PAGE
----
At the dawn of the twentieth century, amid industrial exploitation of the region’s vast natural resources and abundant labor force, educators and social workers committed to uplifting the region’s people extolled Appalachia’s wealth of distinctive cultural traditions.
At the dawn of the twentieth century, amid industrial exploitation of the region’s vast natural resources and abundant labor force, educators and social workers committed to uplifting the region’s people extolled Appalachia’s wealth of distinctive cultural traditions. In his often quoted 1899 Atlantic Monthly article “Our Contemporary Ancestors in the Southern Mountains,” Berea College’s third president, William Goodell Frost, afﬁrmed the aesthetic value of traditional ballads and advocated the revival of spinning and loom weaving as profitable, wholesome pursuits for Appalachian youth. Under Frost’s leadership, Kentucky’s Berea College became the epicenter of the Appalachian folk arts and crafts movement.
Emulating Frost, teacher, poet, and folklorist Emma Bell Miles advocated handicrafts as an alternative to factory work for Appalachian people. An enthusiastic self-taught folklorist, Miles was also interested in ballads and play parties (singing games). Miles’s evocative book The Spirit of the Mountains (1905) strongly inﬂuenced the founders of Pine Mountain Settlement School and Hindman Settlement School in southeastern Kentucky.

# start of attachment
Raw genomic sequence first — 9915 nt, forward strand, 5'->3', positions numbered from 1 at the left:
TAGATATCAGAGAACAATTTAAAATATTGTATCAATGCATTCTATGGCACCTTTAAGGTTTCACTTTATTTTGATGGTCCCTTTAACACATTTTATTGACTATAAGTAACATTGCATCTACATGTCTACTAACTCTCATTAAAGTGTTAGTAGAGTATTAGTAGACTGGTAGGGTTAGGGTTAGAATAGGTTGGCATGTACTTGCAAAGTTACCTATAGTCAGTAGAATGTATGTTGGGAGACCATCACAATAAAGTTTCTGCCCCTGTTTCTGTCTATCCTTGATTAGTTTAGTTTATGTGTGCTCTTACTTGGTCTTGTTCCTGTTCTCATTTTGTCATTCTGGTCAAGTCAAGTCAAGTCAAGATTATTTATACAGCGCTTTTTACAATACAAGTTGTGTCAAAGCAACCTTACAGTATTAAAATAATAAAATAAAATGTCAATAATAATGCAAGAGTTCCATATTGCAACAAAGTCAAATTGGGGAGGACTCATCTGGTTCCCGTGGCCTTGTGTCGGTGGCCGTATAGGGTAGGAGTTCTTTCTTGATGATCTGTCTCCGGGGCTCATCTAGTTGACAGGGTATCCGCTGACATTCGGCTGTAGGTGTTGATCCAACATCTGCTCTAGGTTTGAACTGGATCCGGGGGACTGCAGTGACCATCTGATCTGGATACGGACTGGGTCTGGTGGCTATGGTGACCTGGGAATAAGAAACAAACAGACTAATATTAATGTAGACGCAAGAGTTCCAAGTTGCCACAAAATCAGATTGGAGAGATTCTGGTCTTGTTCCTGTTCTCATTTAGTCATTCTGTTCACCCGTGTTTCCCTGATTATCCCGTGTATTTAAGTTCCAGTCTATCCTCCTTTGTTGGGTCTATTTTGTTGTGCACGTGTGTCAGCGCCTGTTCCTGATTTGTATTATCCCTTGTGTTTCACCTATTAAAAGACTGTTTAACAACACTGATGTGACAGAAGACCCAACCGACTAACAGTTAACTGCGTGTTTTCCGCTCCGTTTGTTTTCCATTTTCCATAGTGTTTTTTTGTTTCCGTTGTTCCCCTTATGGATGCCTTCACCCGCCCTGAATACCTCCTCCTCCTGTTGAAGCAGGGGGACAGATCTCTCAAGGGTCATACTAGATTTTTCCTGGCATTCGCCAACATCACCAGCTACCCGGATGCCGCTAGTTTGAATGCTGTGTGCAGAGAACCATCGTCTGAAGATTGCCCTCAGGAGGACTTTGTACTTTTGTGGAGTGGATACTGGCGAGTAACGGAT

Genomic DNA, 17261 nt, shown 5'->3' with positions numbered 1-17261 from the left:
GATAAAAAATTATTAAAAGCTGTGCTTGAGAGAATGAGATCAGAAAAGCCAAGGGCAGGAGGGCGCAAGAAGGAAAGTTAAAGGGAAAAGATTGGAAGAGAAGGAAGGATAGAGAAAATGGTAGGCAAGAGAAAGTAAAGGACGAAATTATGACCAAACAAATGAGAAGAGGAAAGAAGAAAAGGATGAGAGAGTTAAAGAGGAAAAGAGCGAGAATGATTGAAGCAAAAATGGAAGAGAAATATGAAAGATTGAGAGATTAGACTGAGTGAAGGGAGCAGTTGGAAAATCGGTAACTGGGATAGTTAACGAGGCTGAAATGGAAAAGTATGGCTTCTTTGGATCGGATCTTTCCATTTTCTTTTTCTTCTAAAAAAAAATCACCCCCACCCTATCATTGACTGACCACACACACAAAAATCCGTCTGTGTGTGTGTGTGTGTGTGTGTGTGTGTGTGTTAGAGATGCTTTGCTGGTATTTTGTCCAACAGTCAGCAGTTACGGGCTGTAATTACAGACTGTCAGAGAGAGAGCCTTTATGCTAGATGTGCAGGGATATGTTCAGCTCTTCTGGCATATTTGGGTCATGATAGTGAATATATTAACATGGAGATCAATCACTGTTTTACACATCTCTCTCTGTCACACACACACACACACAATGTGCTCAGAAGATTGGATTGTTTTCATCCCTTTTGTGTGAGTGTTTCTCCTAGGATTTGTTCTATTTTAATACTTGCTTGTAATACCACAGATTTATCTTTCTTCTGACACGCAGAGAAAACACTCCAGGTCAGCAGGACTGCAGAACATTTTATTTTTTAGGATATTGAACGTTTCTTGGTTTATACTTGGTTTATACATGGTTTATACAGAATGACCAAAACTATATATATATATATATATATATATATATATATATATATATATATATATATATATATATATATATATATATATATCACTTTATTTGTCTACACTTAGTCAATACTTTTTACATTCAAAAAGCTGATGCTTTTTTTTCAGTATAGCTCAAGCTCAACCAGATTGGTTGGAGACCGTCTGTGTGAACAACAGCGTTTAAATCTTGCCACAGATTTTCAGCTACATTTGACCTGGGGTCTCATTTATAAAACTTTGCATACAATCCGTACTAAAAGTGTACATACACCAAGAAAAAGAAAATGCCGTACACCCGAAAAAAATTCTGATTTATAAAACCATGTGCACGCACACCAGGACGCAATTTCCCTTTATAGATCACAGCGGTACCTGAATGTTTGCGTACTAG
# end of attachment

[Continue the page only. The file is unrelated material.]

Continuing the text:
A cofounder of Pine Mountain Settlement School in 1913, Katherine Pettit was also an avid folklorist. In 1907 eminent Harvard scholar George Lyman Kittredge published ballads and play-party rhymes collected by Pettit in an article in the Journal of American Folklore. In 1916 English folklorist and musicologist Cecil Sharp and his assistant, Maud Karpeles, collected traditional ballads and songs from students at Pine Mountain and Hindman (in this era, collecting folk music entailed transcribing lyrics and notating tunes). Among these students was Edna Ritchie, older sister of renowned musician and writer Jean Ritchie, who became a leading exponent of authentic Appalachian music in the urban folk revival that ﬂourished in the post–World War II era.